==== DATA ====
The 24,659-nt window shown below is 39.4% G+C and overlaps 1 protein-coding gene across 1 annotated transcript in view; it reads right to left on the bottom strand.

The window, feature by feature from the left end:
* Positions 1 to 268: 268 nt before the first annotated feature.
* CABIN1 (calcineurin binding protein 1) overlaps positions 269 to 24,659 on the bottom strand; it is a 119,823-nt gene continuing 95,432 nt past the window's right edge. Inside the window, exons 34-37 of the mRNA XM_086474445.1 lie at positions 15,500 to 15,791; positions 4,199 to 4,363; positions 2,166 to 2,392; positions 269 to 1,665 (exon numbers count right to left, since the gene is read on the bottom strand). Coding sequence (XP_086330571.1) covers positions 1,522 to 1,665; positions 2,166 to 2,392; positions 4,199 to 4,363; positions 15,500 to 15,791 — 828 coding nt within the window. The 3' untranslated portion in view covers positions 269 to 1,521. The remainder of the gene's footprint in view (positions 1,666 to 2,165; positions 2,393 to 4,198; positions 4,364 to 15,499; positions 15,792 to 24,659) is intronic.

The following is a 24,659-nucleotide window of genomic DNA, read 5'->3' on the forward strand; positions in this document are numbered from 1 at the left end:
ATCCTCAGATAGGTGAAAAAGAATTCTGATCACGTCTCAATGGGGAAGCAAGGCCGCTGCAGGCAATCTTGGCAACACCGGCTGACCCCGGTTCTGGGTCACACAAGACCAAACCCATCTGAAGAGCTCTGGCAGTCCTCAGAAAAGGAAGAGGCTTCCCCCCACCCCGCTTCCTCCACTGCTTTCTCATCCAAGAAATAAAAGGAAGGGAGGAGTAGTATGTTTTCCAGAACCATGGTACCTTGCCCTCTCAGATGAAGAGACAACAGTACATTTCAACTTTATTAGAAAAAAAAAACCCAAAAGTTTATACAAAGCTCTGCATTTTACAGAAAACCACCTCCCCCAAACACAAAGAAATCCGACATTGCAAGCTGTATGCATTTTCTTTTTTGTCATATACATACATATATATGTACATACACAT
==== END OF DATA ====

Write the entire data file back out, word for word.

The 24,659-nt window shown below is 39.4% G+C and overlaps 1 protein-coding gene across 1 annotated transcript in view; it reads right to left on the bottom strand.

The window, feature by feature from the left end:
* Positions 1 to 268: 268 nt before the first annotated feature.
* CABIN1 (calcineurin binding protein 1) overlaps positions 269 to 24,659 on the bottom strand; it is a 119,823-nt gene continuing 95,432 nt past the window's right edge. Inside the window, exons 34-37 of the mRNA XM_086474445.1 lie at positions 15,500 to 15,791; positions 4,199 to 4,363; positions 2,166 to 2,392; positions 269 to 1,665 (exon numbers count right to left, since the gene is read on the bottom strand). Coding sequence (XP_086330571.1) covers positions 1,522 to 1,665; positions 2,166 to 2,392; positions 4,199 to 4,363; positions 15,500 to 15,791 — 828 coding nt within the window. The 3' untranslated portion in view covers positions 269 to 1,521. The remainder of the gene's footprint in view (positions 1,666 to 2,165; positions 2,393 to 4,198; positions 4,364 to 15,499; positions 15,792 to 24,659) is intronic.

The following is a 24,659-nucleotide window of genomic DNA, read 5'->3' on the forward strand; positions in this document are numbered from 1 at the left end:
ATCCTCAGATAGGTGAAAAAGAATTCTGATCACGTCTCAATGGGGAAGCAAGGCCGCTGCAGGCAATCTTGGCAACACCGGCTGACCCCGGTTCTGGGTCACACAAGACCAAACCCATCTGAAGAGCTCTGGCAGTCCTCAGAAAAGGAAGAGGCTTCCCCCCACCCCGCTTCCTCCACTGCTTTCTCATCCAAGAAATAAAAGGAAGGGAGGAGTAGTATGTTTTCCAGAACCATGGTACCTTGCCCTCTCAGATGAAGAGACAACAGTACATTTCAACTTTATTAGAAAAAAAAAACCCAAAAGTTTATACAAAGCTCTGCATTTTACAGAAAACCACCTCCCCCAAACACAAAGAAATCCGACATTGCAAGCTGTATGCATTTTCTTTTTTGTCATATACATACATATATATGTACATACACAT